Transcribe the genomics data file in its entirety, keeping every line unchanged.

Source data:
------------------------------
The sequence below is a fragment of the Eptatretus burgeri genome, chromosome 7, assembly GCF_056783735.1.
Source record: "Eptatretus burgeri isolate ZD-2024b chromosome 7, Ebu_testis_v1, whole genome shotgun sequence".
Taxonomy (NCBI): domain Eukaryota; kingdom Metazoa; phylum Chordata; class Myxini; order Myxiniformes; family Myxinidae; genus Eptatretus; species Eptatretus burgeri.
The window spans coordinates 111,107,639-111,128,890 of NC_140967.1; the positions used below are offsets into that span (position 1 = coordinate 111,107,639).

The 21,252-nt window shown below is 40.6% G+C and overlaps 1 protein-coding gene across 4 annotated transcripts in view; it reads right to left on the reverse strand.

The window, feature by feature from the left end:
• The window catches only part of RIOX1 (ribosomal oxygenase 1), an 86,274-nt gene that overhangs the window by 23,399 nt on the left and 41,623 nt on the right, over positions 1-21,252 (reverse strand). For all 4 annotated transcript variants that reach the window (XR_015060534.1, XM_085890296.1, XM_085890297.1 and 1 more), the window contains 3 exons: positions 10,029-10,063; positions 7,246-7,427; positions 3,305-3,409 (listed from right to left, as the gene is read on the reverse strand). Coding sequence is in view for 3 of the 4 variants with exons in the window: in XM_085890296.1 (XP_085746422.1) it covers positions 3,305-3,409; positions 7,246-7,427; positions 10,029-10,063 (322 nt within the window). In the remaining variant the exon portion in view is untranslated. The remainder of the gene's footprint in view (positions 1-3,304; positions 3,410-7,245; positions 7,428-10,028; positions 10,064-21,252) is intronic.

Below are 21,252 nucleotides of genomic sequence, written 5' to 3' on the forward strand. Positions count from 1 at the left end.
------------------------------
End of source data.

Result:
The sequence below is a fragment of the Eptatretus burgeri genome, chromosome 7, assembly GCF_056783735.1.
Source record: "Eptatretus burgeri isolate ZD-2024b chromosome 7, Ebu_testis_v1, whole genome shotgun sequence".
Taxonomy (NCBI): domain Eukaryota; kingdom Metazoa; phylum Chordata; class Myxini; order Myxiniformes; family Myxinidae; genus Eptatretus; species Eptatretus burgeri.
The window spans coordinates 111,107,639-111,128,890 of NC_140967.1; the positions used below are offsets into that span (position 1 = coordinate 111,107,639).

The 21,252-nt window shown below is 40.6% G+C and overlaps 1 protein-coding gene across 4 annotated transcripts in view; it reads right to left on the reverse strand.

The window, feature by feature from the left end:
• The window catches only part of RIOX1 (ribosomal oxygenase 1), an 86,274-nt gene that overhangs the window by 23,399 nt on the left and 41,623 nt on the right, over positions 1-21,252 (reverse strand). For all 4 annotated transcript variants that reach the window (XR_015060534.1, XM_085890296.1, XM_085890297.1 and 1 more), the window contains 3 exons: positions 10,029-10,063; positions 7,246-7,427; positions 3,305-3,409 (listed from right to left, as the gene is read on the reverse strand). Coding sequence is in view for 3 of the 4 variants with exons in the window: in XM_085890296.1 (XP_085746422.1) it covers positions 3,305-3,409; positions 7,246-7,427; positions 10,029-10,063 (322 nt within the window). In the remaining variant the exon portion in view is untranslated. The remainder of the gene's footprint in view (positions 1-3,304; positions 3,410-7,245; positions 7,428-10,028; positions 10,064-21,252) is intronic.

Below are 21,252 nucleotides of genomic sequence, written 5' to 3' on the forward strand. Positions count from 1 at the left end.